Cookies disclaimer

I agree Our site saves small pieces of text information (cookies) on your device in order to deliver better content and for statistical purposes. You can disable the usage of cookies by changing the settings of your browser. By browsing our website without changing the browser settings you grant us permission to store that information on your device.


What do you mean by "roguelike"?

Jupiter Hell is, even by strict definitions, a traditional roguelike. In particular this means it's no-opt-out permadeath, turn-based, grid-based with procedurally generated environments. The game may have snazzy 3D graphics and an awesome metal soundtrack, but at its heart the focus is on clever game mechanics and tight tactical decision-making. It has its ancestry in the 1980 classic video game Rogue, one of the pioneers of using procedural generation to make an infinitely engaging and addictive experience.

When will you launch the Kickstarter?

We plan to launch a crowdfunding campaign on Kickstarter in November. Please sign up to the newsletter if you want to stay informed.

When will the game be released?

We hope to go into Steam Early Access a year after the Kickstarter. Higher level backers will receive test builds much earlier. We do not know how long we will want to keep the game in Early Access -- roguelikes traditionally have long development cycles to give them the incredible depth that makes them At some point we will however call it 1.0, and then continue with smaller incremental updates.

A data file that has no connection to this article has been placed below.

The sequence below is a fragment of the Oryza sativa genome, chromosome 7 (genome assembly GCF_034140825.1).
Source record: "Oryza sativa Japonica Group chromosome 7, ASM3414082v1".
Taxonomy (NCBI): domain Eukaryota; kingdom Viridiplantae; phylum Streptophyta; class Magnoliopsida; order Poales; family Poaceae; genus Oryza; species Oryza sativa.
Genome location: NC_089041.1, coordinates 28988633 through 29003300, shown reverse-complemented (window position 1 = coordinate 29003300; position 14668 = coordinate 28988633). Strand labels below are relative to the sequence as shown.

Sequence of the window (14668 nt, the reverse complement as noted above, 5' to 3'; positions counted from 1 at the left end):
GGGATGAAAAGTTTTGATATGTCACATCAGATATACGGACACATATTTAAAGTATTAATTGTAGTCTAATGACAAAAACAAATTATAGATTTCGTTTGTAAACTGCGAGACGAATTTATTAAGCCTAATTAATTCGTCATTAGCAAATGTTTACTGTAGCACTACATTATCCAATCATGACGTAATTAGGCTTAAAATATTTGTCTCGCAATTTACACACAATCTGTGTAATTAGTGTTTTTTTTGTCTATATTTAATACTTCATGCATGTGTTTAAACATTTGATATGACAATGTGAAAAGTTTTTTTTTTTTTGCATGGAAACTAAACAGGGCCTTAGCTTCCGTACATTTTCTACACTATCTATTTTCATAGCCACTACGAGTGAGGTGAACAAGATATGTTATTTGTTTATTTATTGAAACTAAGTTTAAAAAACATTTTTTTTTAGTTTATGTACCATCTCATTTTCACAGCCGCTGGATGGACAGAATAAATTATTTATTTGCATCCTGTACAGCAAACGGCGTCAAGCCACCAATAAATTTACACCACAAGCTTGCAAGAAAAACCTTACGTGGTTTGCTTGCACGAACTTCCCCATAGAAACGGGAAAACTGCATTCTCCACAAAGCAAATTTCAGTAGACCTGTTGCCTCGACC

What platforms will the game be available on?

Windows, Linux and OS X. We are considering current-gen consoles. Due to the fact that we're on custom technology (and plan on *regular* updates), this is a bit more tricky than usual. Mobile releases are very unlikely at this stage.

Will there be multiplayer?

The focus is on an engaging single player experience. However we may look at cross-community interaction through shared seeds, ghost files, daily challenges and other indirect interactions. Much of this will be in response to what players want.

Why not use Unity/Unreal?

The level of procedural generation we're using best demands a custom engine. Whilst pre-made engines can save time, they ultimately lead to restrictions and complications in the long-run for a non-traditional project. A custom-designed engine gives us all the flexibility and power to make this game exactly as brilliant as we want it to be.